Reversing a two-year trend, total investment for using artificial intelligence (AI) in clinical research and drug development dropped 23 percent in 2019, according to a new research report.
Signify Research, a healthcare technology analysis firm, looked at funding of startups focused on creating AI tools for drug development and clinical trials. After a high of $1.7 million in 2018, investments dropped to $1.3 million in 2019. The report says 54 percent of funding went to information synthesis efforts, 32 percent went to drug design activities and 14 percent to clinical trial applications.
The decline in funding new AI solutions for clinical trials reflects investors’ and sponsors’ desire to see more evidence and proof-of-concept of the technology’s value in clinical trials, says the report.
To read the report, click here: https://bit.ly/2T9ebWA.
China’s National Medical Products Administration (NMPA) updated its clinical trial regulations for medical devices last month, designating eight device categories that require clinical trials. It also added new exemptions from clinical trial requirements, allowed conditional approval with limited clinical data and published guidelines on the use of real-world data (RWD).
The eight Class III device types include a variety of implantables, such as cardiac pacemakers, blood pumps and orthopedic implants. NMPA says it will accept data from trials outside China for these devices.
Exemptions for 40 class III devices, 108 class II devices, and 23 class III IVDs were added to the new clinical trial rules. There are now 1,002 medical devices and 401 IVDs that are exempted from trials in China. The new exemptions were included in the NMPA update to make clinical exemptions of devices more consistent with internationally accepted standards, says Leon Lei of consulting firm ChinaMed Device.
Additionally, the new changes from the NMPA state that conditional approval can be granted to devices indicated for life-threatening diseases, particularly if the benefits of the device outweigh potential or known risks. For conditional approval to be granted, the manufacturer of the device must commit to performing additional clinical trials on their product(s).
NMPA also described 11 situations in which RWD can be used to support clinical trials. They include the use of RWD as an external control for single-group experiments, to evaluate treatments of rare diseases and for postmarket surveillance.
For more information on these developments, register for the FDAnews webinar on the topic on Jan. 21: https://www.fdanews.com/chinanmpa.
Despite the potential of complex innovative design (CID) trials, there are no practical guidelines in Europe that focus on how to perform these trials, according to a UK cancer research organization.
The Experimental Cancer Medicine Centres (ECMC) working group lists 10 recommendations for creating innovative trials, including early regulator involvement in design, training and support for participants, anticipating future protocol modifications, flexible statistical methods and a trial management group to oversee the studies. The consensus statement also recommends timely dissemination of trial results, pathways for accelerated approval, analysis of trials’ impact on public health, staff training in complicated methodologies and using practical patient materials, such as a trial handbook.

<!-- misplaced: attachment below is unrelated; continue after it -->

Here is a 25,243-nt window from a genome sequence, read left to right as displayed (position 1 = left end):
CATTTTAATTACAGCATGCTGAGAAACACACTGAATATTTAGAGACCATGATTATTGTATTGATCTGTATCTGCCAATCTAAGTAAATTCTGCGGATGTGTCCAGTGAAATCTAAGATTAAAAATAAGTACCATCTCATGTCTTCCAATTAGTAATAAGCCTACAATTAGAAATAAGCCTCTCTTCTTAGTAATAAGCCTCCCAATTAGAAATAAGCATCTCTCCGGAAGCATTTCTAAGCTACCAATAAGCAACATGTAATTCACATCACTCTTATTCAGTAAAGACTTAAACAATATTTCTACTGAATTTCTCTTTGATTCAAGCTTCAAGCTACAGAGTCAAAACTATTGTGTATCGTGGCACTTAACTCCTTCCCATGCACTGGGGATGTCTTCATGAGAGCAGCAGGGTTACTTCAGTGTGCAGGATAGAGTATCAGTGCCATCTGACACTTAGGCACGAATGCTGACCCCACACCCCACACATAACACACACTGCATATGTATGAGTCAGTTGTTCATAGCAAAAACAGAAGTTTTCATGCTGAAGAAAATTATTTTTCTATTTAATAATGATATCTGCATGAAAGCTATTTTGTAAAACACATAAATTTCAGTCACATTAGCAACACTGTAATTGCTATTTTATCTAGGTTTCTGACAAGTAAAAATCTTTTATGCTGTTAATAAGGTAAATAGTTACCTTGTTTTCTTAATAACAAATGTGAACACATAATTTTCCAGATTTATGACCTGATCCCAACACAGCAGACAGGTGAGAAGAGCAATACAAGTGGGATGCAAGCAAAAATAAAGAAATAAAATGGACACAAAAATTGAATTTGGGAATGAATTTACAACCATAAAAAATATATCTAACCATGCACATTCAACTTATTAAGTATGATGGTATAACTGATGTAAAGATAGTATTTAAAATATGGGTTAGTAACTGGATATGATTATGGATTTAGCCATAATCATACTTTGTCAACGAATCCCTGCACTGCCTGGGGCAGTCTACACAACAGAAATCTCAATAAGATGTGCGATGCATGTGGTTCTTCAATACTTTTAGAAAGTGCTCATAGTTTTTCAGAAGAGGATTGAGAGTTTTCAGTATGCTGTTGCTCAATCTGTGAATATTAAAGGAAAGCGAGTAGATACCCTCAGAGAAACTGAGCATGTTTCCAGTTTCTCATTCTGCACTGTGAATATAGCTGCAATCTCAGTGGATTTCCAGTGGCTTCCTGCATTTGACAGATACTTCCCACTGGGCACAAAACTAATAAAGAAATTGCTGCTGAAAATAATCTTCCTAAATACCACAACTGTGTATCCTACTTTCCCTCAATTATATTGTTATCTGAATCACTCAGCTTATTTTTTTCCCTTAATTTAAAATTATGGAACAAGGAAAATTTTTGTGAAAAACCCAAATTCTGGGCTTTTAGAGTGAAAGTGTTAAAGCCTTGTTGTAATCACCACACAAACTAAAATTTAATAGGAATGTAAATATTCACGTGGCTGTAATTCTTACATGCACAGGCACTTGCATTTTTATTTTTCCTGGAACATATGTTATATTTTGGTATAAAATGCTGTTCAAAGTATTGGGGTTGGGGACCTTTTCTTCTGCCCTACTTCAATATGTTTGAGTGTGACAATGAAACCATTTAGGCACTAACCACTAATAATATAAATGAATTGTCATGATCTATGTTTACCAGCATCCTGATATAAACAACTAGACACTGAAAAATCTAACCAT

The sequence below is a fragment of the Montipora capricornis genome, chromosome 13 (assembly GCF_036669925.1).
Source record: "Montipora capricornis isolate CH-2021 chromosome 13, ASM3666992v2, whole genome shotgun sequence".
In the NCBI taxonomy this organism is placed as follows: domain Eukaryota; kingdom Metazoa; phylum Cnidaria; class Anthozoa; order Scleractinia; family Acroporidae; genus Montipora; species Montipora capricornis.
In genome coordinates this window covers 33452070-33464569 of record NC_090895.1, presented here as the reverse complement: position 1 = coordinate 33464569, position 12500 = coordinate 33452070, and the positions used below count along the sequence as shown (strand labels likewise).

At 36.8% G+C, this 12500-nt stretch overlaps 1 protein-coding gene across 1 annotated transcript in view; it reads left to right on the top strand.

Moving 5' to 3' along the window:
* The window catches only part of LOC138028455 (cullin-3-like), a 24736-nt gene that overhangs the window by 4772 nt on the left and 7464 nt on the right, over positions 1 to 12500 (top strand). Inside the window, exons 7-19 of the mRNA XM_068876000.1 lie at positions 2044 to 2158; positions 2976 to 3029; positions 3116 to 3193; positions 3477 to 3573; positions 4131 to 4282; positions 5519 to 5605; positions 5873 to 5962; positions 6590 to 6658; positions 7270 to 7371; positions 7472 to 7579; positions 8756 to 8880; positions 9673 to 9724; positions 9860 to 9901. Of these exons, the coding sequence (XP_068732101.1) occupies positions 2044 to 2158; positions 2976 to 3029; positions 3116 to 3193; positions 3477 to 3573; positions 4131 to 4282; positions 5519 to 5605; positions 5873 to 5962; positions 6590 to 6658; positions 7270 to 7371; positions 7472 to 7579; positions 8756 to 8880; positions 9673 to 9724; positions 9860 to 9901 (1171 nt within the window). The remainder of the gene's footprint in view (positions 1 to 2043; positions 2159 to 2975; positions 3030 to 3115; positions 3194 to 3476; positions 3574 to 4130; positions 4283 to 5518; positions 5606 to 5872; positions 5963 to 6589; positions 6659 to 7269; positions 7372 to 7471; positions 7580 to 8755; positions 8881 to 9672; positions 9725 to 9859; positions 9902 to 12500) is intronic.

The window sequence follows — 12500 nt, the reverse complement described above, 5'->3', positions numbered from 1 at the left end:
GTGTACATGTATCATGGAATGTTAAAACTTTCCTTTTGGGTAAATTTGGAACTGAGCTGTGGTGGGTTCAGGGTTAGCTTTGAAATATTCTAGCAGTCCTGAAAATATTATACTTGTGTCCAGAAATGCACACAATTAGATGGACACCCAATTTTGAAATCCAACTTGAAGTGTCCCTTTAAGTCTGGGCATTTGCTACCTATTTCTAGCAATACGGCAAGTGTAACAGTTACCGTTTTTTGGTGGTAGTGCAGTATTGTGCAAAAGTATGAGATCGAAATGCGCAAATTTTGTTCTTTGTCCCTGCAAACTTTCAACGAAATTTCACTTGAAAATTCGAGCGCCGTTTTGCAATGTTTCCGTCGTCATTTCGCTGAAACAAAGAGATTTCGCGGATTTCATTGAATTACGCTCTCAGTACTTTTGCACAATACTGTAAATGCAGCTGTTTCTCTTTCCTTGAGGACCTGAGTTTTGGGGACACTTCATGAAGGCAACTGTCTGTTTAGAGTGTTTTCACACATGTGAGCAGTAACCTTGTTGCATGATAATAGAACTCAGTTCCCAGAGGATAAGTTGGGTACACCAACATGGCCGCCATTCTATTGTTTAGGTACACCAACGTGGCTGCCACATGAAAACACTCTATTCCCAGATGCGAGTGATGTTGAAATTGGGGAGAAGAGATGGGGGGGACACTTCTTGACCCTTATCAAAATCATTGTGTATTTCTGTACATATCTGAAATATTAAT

The CID model the ECMC is pushing for mirrors that of the adaptive clinical trial design in the U.S., which the FDA recently issued guidance on (CenterWatch Weekly, Dec. 9, 2019).
To read the ECMC statement, click here: https://go.nature.com/2FxhPSg.
Clinical trials in Finland must report adverse events right away rather than in a quarterly report, according to revised regulations from the Finnish Medicines Agency — Fimea.
Prior regulations required a quarterly or semiannual report of adverse events. Under the revision, sponsors must report adverse events to Fimea no later than seven days of becoming aware of the events. Serious unexpected adverse reactions that are not life-threatening or fatal must be reported within 15 days.
The regulations, which took effect Jan. 1 now mirror what is required in the U.S.
Another change in the regulations is that trial materials now must be submitted electronically via the Common European Submission Portal and its associated secure mail service. In the past, they were submitted as signed hardcopy documents.
In addition, all trial results must be submitted to the EU register of clinical trials, EudraCT. Other changes to Fimea’s clinical trial regulations include an update on the definition of an interventional clinical trial and requirements concerning the labeling of investigational medicinal products.
To read the regulations, click here: https://bit.ly/2T8sF9q.
Two CROs in France are joining forces to create a comprehensive offering of in-vivo and in-vitro efficacy evaluation for neurodegenerative disease compounds.
Amylgen will combine its portfolio of in vivo tests with Neuron-Experts’ in vitro assessments to give investigators a single source of tools to identify the most promising drug candidates.
The partnership initially will focus on treatments for Alzheimer’s disease but plans to expand its assessments to other neurodegenerative diseases.
To improve its presence in the European market, Veristat has acquired The Clinical Trial Company (TCTC Group), a CRO headquartered in Knutsford, UK.
TCTC Group focuses on gene and cell therapy, orphan disease and central nervous system trials. This buy follows another European acquisition by Veristat made just four years ago, when it bought out UK-based Spero Oncology.